According to a survey carried out by the Dogs trust in 2018: across the UK 56,043 stray dogs were collected by local authorities, this is at its lowest point for 21 years and 15% down on the year before.
However, this may not accurately reflect the number of dogs every year who end up - if they’re lucky - in the care of rehoming charities.
This week I visited my local dog rehoming centre, Clymping Dog Sanctuary. Since 1952 this charity has worked tirelessly to house and rehome thousands of dogs, over 2,500 in the past 20 years.
The team there were wonderful and I will absolutely have to do an entire blog on the work they do but for now I’m focusing on a couple of individual stories.
The first being a litter of seven Lurcher cross puppies, they are now around 8 weeks old are infinitely better off than when they were found. All seven squeezed into a cat crate and dumped in someone’s garden in the cold and wet. They were discovered and taken to a vet, where it was apparent from their condition that if they had been left out much longer, they most likely would have died. They were all malnourished, with rickets and needed treatment for fleas and worms.
Luckily Clymping Dog Sanctuary was there to take them in and give them a safe and nurturing environment to recover and find them all their forever homes.
At the moment they are still at the sanctuary, recovering their strength and receiving medical treatment but as I discovered on my visit, despite their awful start in life, they are loving, playful and as my note book discovered enjoy chewing! They have all now thankfully been reserved and once they are well enough and have received their vaccinations, they will all have homes to go to.
We will never know what those puppies went through but as Nigel the sanctuary manager told me it was just another example of the result of reckless backyard breeding for profit.
Which in practice is unregulated and without consequences for those profiting from it. Even the few laws that exist are not enforced and with fewer and fewer dog wardens in districts, it is being left to charities like Clymping to pick up the pieces and foot the bill.
Nigel told me that in the past 15 years he has seen a huge shift in the sort of dogs that have ended up in their care. “15 years ago we looked like a staffie rescue, but now we see hardly any of the bull breeds, now it’s all Frechies, chihuahuas and pug and mixes, which as smaller dogs are more likely to get homed quicker but they often have all the same sorts of issues as the bigger dogs”
The most common reason that dogs were given up Nigel told me was due to a change in circumstance, which covers a range of events from, family break ups, moving abroad, job loss and deaths in families. All these seem like understandable reasons and often out the owners control. But what was more worrying was that the sanctuary sees a far greater increase in dogs coming to them in the winter months. When the clocks go back the kennels fill up! Could it be that in the colder, wetter weather and lack of sunlight, people don’t want to take a dog out in the dark, wet and cold and then have it tread mud through the house?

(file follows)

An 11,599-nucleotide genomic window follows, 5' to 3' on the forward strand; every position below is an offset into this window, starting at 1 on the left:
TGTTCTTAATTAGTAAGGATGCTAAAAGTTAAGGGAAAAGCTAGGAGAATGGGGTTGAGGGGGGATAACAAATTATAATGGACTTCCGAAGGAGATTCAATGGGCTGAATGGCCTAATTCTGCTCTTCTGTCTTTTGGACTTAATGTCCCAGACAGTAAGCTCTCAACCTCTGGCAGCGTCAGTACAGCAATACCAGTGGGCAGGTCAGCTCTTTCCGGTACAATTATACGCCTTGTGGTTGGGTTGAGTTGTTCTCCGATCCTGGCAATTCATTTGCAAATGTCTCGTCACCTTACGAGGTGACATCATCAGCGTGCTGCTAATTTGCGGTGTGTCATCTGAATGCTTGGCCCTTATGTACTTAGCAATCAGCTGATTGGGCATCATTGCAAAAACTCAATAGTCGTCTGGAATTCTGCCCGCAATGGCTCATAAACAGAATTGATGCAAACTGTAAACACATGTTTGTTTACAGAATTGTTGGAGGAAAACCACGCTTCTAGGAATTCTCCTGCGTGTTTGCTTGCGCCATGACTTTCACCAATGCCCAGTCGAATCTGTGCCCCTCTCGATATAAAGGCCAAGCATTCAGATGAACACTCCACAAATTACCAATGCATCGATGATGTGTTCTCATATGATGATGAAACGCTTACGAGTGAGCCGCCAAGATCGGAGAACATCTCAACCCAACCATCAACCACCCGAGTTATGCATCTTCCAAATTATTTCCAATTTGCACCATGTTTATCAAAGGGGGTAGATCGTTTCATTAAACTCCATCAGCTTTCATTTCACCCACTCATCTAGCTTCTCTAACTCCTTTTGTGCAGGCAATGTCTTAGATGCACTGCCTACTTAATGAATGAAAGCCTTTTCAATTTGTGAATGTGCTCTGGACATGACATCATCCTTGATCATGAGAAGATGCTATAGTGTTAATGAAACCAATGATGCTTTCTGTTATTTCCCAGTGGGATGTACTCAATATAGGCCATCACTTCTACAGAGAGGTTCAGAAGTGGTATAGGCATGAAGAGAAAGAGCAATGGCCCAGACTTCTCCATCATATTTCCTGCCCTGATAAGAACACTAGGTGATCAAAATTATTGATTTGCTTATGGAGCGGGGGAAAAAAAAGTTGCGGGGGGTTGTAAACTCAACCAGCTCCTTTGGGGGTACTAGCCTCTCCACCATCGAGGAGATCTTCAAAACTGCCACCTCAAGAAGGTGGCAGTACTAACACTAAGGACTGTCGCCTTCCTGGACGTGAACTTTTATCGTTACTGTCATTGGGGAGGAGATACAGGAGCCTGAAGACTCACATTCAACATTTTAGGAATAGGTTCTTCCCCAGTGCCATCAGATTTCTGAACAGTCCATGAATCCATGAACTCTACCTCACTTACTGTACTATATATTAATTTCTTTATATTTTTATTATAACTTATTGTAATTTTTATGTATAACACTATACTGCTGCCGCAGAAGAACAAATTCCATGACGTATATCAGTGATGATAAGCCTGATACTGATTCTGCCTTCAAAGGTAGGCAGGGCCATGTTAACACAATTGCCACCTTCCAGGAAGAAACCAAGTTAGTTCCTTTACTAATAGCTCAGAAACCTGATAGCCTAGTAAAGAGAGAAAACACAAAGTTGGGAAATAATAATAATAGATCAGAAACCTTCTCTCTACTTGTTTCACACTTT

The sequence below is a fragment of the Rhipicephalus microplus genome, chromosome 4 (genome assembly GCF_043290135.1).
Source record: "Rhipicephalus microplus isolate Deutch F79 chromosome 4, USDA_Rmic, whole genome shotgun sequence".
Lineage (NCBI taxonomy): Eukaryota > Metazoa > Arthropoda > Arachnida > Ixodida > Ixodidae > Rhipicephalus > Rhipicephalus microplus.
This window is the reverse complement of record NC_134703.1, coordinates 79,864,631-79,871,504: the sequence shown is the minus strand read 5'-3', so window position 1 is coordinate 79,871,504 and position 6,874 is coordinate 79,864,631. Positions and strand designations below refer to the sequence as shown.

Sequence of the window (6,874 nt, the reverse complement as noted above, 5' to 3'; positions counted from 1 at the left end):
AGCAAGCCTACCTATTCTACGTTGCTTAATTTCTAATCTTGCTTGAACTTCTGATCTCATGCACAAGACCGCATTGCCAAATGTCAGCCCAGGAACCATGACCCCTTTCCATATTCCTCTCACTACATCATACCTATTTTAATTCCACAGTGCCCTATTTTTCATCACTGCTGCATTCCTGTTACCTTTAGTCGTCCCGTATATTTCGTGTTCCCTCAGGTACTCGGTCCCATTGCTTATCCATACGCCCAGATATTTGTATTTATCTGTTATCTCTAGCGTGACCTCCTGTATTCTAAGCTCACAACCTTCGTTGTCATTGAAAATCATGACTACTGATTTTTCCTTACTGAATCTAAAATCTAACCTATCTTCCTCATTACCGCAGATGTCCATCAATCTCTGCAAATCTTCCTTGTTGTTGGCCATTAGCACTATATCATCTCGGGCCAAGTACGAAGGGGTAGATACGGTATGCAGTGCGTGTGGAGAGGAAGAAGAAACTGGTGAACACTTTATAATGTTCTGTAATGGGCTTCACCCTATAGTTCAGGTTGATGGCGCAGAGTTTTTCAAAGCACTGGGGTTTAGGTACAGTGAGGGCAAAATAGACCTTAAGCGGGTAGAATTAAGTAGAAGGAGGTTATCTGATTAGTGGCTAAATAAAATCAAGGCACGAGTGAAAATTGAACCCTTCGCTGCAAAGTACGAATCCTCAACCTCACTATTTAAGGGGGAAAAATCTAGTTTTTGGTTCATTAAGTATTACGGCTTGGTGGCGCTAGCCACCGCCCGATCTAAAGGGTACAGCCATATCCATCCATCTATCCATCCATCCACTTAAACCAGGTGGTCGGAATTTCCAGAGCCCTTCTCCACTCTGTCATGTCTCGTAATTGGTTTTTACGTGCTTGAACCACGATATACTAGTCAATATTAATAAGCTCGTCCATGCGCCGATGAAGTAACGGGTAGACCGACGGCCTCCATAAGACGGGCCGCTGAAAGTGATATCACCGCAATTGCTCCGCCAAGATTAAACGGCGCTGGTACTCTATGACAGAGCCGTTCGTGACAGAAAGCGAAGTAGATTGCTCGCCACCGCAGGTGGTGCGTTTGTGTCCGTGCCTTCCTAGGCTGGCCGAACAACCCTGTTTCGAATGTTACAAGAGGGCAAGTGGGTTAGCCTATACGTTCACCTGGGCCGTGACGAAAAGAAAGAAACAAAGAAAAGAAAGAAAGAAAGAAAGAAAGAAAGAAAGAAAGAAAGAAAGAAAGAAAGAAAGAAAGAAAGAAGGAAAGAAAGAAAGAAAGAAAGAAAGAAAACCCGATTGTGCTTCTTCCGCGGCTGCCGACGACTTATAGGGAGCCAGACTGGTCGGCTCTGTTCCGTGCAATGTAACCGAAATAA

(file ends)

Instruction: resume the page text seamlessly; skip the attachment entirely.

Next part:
Whilst I was visiting, I also got to meet Luna and Charlie. They were brought in as their owners had separated and one felt that the other wasn’t caring for them right but was unable to keep them. They are still really young (3 and 2 respectively) and as you can see from the picture, they are super cute (they are fashionable breeds at the moment, as Nigel mentioned before) normally this would work in their favour but they also need to be homed together and do not get on with cats.
No matter how long it takes, the team at the sanctuary will never put a healthy dog down (their record for the longest resident was 14 years) they will find good forever homes for the dogs in their care but all this comes at a financial cost. It costs around £50,000 a year just to keep the sanctuary open and they rely on support from the community.
Sadly, their will be many dogs in our communities and across the UK, that will not even make it places like this. In 2018 across the UK, it is estimated that around 1,462 were put to sleep. Reasons for this could be due to injury or ill health, behaviour problems, breeds under the dangerous dogs act and some that were unclaimed with no spaces at rescues available. It’s pretty depressing and we can’t change the country all at once but there are things that all of us can do to help the rescues in our communities. Raise awareness and start conversations with our families and friends. Consider donating your time or money. Every little bit really does matter, especially to smaller charities.
I will leave some useful links below including the surveys that I quoted and information about how you can get involved.